Central West Shopping Plaza, West Footscray.
Recollections of my only visit to an Aldi outlet – soon after the company set up shop in Australia – are all negative.
They are of a cheapness far beyond the admirably low prices, produce on palates, produce strewn on the floor and rock-hard dried fruit in the muesli.
Haven’t been back since.
But so many friends continue to frequent their local Aldi that I figure it’s time for another look.
Perhaps my memory is playing a few tricks on me, for the Central West Aldi is spick, span and ultra neat.
What I find a little disturbing, though, is the utter quietness, so conditioned am I to hearing piped music in supermarkets and shopping malls.
This place is bright, silent and a little creepy.
I feel like an extra in The Stepford Wives.
My shopping needs are modest, so much so that I don’t even wield a list as I set off with my $2 shopping trolley.
I am disappointed to find no simple rolled oats, but grab a 99-cent bag of the crushed variety.
Grandessa raspberry jam is beaut at $1.39. The label says “made in Australia” and carries Aldi details, so I guess it’s the house brand.
I figure just about the entire the stock range is likewise.
The Carloni diced, tinned tomatoes, for instance, at 69 cents – the labels says they’re from Argentina! I buy two just to check ’em out.
Also with Aldi markings on the packaging is the made-in-Italy Remano pasta at 79 cents a 500 gram bag.
Ocean Rise 185-gram tuna in “springwater” is another Aldi product, this time listed as being from Thailand. I buy two for $1.99 each. Thai springwater?
A 125-gram bar of German Mosser Roth chocolate costs $2.49, a litre bottle of Unamat dishwashing detergent 99 cents and a 250-gram bag of Fair Trade coffee $4.99.
As on my long-ago previous visit, the fresh produce situation is skimpy. No herbs to be seen at all, but they do have bananas for just under the $10 mark – cheaper than anywhere else I’ve seen recently. I grab a kilo bag of mandarins for $2.25.
The Deli Originals kilo bottle of giardinera mix looks good for $2.99 – bizarrely, this is a product of India!
My dijon mustard (190 grams for $1.39) and The Olive Tree EVOO (500ml for $5.49) are both marked as being Australian products.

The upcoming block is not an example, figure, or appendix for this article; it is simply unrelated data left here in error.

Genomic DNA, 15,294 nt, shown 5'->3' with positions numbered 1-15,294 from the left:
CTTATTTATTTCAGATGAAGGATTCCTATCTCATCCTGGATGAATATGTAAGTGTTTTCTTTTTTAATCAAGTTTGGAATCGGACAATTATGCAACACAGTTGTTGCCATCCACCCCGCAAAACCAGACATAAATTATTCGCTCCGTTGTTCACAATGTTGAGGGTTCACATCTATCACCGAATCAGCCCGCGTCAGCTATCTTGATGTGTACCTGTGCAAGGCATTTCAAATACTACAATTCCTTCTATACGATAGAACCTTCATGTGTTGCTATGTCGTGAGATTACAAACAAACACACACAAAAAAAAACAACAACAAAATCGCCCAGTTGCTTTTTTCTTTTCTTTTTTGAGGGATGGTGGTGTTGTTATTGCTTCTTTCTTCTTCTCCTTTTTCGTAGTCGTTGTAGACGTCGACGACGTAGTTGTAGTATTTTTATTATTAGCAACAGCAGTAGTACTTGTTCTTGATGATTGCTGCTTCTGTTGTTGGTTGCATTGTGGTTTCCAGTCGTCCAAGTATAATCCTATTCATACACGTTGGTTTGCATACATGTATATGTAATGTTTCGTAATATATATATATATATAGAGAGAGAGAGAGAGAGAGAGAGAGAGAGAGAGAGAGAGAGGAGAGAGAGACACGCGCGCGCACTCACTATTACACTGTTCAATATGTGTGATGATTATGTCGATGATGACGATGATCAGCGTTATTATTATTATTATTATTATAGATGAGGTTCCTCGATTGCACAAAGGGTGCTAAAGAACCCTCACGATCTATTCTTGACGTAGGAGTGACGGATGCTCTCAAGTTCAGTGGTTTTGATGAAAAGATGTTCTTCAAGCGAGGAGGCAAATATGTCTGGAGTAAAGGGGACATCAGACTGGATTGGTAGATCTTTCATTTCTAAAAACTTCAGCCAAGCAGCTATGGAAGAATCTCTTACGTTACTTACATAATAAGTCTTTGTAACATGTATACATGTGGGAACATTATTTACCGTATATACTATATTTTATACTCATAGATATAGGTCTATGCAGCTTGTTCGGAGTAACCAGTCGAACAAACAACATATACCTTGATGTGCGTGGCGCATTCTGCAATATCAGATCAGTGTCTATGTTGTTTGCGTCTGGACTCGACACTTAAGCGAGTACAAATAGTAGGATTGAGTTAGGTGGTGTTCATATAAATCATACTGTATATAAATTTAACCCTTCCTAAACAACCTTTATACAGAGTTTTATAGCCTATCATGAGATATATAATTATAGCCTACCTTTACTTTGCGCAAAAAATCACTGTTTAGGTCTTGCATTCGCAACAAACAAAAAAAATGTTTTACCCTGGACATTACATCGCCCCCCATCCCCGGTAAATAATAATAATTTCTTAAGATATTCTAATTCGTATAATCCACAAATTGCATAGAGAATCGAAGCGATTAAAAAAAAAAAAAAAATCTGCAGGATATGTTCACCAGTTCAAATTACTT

I go up and down each aisle at least twice looking for rice. And fail.
Some of the prices, for various nuts for example, seem little or no cheaper than in the competition.
And $12.99 for poor-quality cushions seems pretty steep.
Look, if our domestic situation involved more people, and if our household budget was subject to greater demands, Aldi would no doubt be a viable proposition for us.
But a big mark against it for us is the lack of a deli counter. There’s no way, in other words, of ordering a half-dozen slices of green olive mortadella or a piece of fetta just the right size for that night’s salad or a handful of olives.
Aldi remains for us not only cheap in price but just plain cheap.
Even something as potentially humdrum as household shopping deserves a richer experience than Aldi delivers.
It’s the pokies pub of supermarkets.
I believe it’s a simple matter to shop as cheaply as can be done at Aldi AND enjoy an enriching experience in doing so.
Mileage of others obviously varies.
On the way home, I stop by Sims in Barkly St for the items I failed to find in Aldi – and share a chuckle with a young mum who only moments before had been one of my fellow shoppers at Aldi.
For the record, our regular shopping haunts are – depending on our needs, time of day, day of the week and so on – the aforementioned Sims, IGA in Yarraville, various shops at The Circle in Altona. Less frequently we make it to Sunshine Plaza and its Big Fields Fresh Market and even Mediterranean Wholesalers in Sydney Rd.
More specialised, focussed adventures are regularly had at Footscray Market, Saigon Market and Vic Market.